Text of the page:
“You have to look at your own life experiences to find your purpose, to figure out what unique perspective and power you can bring to bear on an issue,” she said. “So if you don’t have a lot of money, maybe the best way to be a philanthropist is to start giving in a way that feels vital to you, that feels essential. You might start by giving your time and gain experience from that,” said Rekstad, in a recent interview with Inside Philanthropy.

Read the original post here.

My Passion, My Philanthropy

lauren blog photoLauren Embrey on Giving Bold and ‘Now’
Author: Lauren Embrey (Member, Women Moving Millions)
Originally posted on August 9, 2016 on Women’s E-News

“There is no such thing as a lesser person.” That is the motto of the Embrey Human Rights Program at Southern Methodist University, and something I innately knew from birth.

When I was young, I wanted to drive a moped, but was told I couldn’t “because I was a girl.” I did not understand this. When I was a few years older, I was asked to train for the Olympics in swimming, but my mother’s response was, “Why would you want green hair and big shoulders?” I didn’t understand that either.

Then at the elite girls’ school I attended in Dallas, my hometown, the message changed. I was taught that I could accomplish anything any man could. I was not to consider myself “lesser” in any regard, and definitely not because of my gender.

Read more from Lauren here.

What’s In a Name?

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Author: Cynda Collins Arsenault (Member, Women Moving Millions)

As someone who grew up reading Little Women and Five Little Peppers and feeling that the way to happiness was to be poor and struggle together, I had “issues” with people who had money.  Attending Berkeley in the late 60’s only confirmed those issues.  When my husband’s business began to be successful, I definitely struggled with being part of the 1%. As I began my philanthropic journey, I saw no reason to have my name on donations and reveled in my “anonymity”.  I felt that by giving secretly I was beyond the “ego trappings” associated with the feel good component of philanthropy. But gradually as I became more serious about what money can actually DO and saw how other women were stepping into their power to have serious impact, I recognized that being public had its advantages too.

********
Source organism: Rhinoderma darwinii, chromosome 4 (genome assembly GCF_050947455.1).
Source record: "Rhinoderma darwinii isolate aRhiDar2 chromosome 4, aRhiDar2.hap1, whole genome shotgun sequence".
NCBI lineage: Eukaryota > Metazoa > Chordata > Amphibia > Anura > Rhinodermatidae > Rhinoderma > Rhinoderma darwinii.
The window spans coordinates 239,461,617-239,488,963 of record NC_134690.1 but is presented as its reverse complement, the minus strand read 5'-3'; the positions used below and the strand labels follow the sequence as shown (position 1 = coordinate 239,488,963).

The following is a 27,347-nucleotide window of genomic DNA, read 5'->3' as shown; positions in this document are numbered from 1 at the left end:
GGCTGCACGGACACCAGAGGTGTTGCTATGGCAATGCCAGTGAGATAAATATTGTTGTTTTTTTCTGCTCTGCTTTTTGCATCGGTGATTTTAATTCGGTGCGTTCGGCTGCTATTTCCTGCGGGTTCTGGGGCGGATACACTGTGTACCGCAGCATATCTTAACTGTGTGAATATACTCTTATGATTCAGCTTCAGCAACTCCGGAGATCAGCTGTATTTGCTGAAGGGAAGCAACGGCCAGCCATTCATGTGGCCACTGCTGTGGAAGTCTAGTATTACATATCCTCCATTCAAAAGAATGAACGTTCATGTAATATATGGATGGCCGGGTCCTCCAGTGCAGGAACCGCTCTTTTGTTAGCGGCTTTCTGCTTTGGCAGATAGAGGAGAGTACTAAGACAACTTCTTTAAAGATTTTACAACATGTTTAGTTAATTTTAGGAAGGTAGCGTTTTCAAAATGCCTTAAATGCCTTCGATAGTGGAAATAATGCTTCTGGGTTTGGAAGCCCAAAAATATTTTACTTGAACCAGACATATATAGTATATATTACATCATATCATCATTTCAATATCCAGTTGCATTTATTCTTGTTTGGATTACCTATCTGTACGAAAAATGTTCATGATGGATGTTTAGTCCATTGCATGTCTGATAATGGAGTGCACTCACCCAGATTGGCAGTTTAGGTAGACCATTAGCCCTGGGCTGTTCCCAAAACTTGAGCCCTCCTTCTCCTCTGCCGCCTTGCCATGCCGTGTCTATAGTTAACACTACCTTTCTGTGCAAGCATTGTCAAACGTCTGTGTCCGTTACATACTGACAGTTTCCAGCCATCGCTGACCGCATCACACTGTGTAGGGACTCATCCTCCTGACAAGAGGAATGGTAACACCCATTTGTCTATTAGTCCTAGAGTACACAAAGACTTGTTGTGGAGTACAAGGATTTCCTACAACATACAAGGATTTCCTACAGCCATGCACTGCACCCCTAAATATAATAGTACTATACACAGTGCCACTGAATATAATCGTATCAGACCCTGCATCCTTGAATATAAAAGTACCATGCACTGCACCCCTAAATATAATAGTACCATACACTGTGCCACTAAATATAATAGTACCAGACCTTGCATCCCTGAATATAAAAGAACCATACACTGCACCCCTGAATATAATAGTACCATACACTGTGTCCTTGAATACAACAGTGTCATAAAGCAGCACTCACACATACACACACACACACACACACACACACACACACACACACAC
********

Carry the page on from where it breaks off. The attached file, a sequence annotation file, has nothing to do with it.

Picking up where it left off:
I like to think that I bring my whole self into my philanthropy. It’s not just about writing a check but trying to think strategically about the world I would like to see and how I can contribute to it. I am personally involved with most of the organizations I fund and firmly support their missions by sharing the work they are doing with others. This often means leveraging my donations.  I have found that by sharing my passions with others, I am often able to bring in additional funding for the organization.

I have also found that through my membership in affinity groups such as Women Moving Millions, Women Donors Network, and Beyond Our Borders I learn so much from the other women. I gain new insights into funding strategies, I learn about new opportunities and I experience the power of collective funding for greater impact. I am proud to have my name associated with others.

When my husband and I first started our philanthropy, I spent a couple years reading, researching and trying to figure out what to do. I read about social change, philanthropy, evolution, evaluation, peace, etc. and had an “aha” moment when I recognized that we live in a world that has been “male” designed. From a species viewpoint, there may have been a reason for this (strength, linear focus, survival, etc.) but now the world desperately needs what women have to offer (nurturing, collaboration, communication skills, etc).

This is not about women claiming their place at the table of existing power structures.  It’s about reaching that tipping point of women who create a paradigm shift to bring about a world that is more just, sustainable and peaceful. I want to be a part of that world and so I am proud to put my name out there and be “all in for her”.  Won’t you join me?

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Cynda Collins Arsenault is co-Founder and President of Secure World Foundation, an operating foundation working for the secure and sustainable use of outer space for the benefit of humanity and contributing to global stability on Earth. She focuses her personal philanthropy on women, peace and security. She is active with Women Building a Just Peace Circle in the Women Donors Network and part of the Women, Peace and Security Working Group of the Peace and Security Funder’s Group. She is on the family Boards of One Earth Future Foundation and the Arsenault Family Foundation.